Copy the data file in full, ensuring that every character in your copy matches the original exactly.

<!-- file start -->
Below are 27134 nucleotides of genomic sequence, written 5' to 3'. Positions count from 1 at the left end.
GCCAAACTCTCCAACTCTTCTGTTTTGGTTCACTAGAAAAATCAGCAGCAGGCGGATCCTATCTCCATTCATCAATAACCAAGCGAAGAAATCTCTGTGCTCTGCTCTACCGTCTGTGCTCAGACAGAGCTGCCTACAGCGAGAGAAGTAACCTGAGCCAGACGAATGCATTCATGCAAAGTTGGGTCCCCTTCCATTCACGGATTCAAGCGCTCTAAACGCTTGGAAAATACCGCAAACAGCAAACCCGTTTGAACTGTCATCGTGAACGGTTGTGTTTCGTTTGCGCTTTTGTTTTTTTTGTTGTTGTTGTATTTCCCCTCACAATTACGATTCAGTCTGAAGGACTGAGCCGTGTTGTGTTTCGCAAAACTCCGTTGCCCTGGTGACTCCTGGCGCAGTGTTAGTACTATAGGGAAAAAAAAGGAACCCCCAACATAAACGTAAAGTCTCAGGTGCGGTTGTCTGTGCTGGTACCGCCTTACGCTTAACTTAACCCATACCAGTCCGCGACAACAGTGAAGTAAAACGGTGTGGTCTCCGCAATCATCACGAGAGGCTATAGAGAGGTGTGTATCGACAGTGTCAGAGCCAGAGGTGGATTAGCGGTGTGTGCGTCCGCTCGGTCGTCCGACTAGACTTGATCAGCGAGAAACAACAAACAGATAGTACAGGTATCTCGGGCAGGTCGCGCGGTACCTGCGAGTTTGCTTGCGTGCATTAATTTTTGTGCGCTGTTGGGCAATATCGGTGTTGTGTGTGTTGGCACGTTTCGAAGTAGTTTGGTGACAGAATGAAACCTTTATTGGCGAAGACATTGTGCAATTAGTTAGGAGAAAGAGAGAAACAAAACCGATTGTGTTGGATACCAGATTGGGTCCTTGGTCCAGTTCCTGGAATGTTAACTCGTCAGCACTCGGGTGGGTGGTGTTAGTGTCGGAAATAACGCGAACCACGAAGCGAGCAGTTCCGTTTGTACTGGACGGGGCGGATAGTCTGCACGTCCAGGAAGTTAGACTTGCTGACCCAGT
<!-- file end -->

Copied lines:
Below are 27134 nucleotides of genomic sequence, written 5' to 3'. Positions count from 1 at the left end.
GCCAAACTCTCCAACTCTTCTGTTTTGGTTCACTAGAAAAATCAGCAGCAGGCGGATCCTATCTCCATTCATCAATAACCAAGCGAAGAAATCTCTGTGCTCTGCTCTACCGTCTGTGCTCAGACAGAGCTGCCTACAGCGAGAGAAGTAACCTGAGCCAGACGAATGCATTCATGCAAAGTTGGGTCCCCTTCCATTCACGGATTCAAGCGCTCTAAACGCTTGGAAAATACCGCAAACAGCAAACCCGTTTGAACTGTCATCGTGAACGGTTGTGTTTCGTTTGCGCTTTTGTTTTTTTTGTTGTTGTTGTATTTCCCCTCACAATTACGATTCAGTCTGAAGGACTGAGCCGTGTTGTGTTTCGCAAAACTCCGTTGCCCTGGTGACTCCTGGCGCAGTGTTAGTACTATAGGGAAAAAAAAGGAACCCCCAACATAAACGTAAAGTCTCAGGTGCGGTTGTCTGTGCTGGTACCGCCTTACGCTTAACTTAACCCATACCAGTCCGCGACAACAGTGAAGTAAAACGGTGTGGTCTCCGCAATCATCACGAGAGGCTATAGAGAGGTGTGTATCGACAGTGTCAGAGCCAGAGGTGGATTAGCGGTGTGTGCGTCCGCTCGGTCGTCCGACTAGACTTGATCAGCGAGAAACAACAAACAGATAGTACAGGTATCTCGGGCAGGTCGCGCGGTACCTGCGAGTTTGCTTGCGTGCATTAATTTTTGTGCGCTGTTGGGCAATATCGGTGTTGTGTGTGTTGGCACGTTTCGAAGTAGTTTGGTGACAGAATGAAACCTTTATTGGCGAAGACATTGTGCAATTAGTTAGGAGAAAGAGAGAAACAAAACCGATTGTGTTGGATACCAGATTGGGTCCTTGGTCCAGTTCCTGGAATGTTAACTCGTCAGCACTCGGGTGGGTGGTGTTAGTGTCGGAAATAACGCGAACCACGAAGCGAGCAGTTCCGTTTGTACTGGACGGGGCGGATAGTCTGCACGTCCAGGAAGTTAGACTTGCTGACCCAGT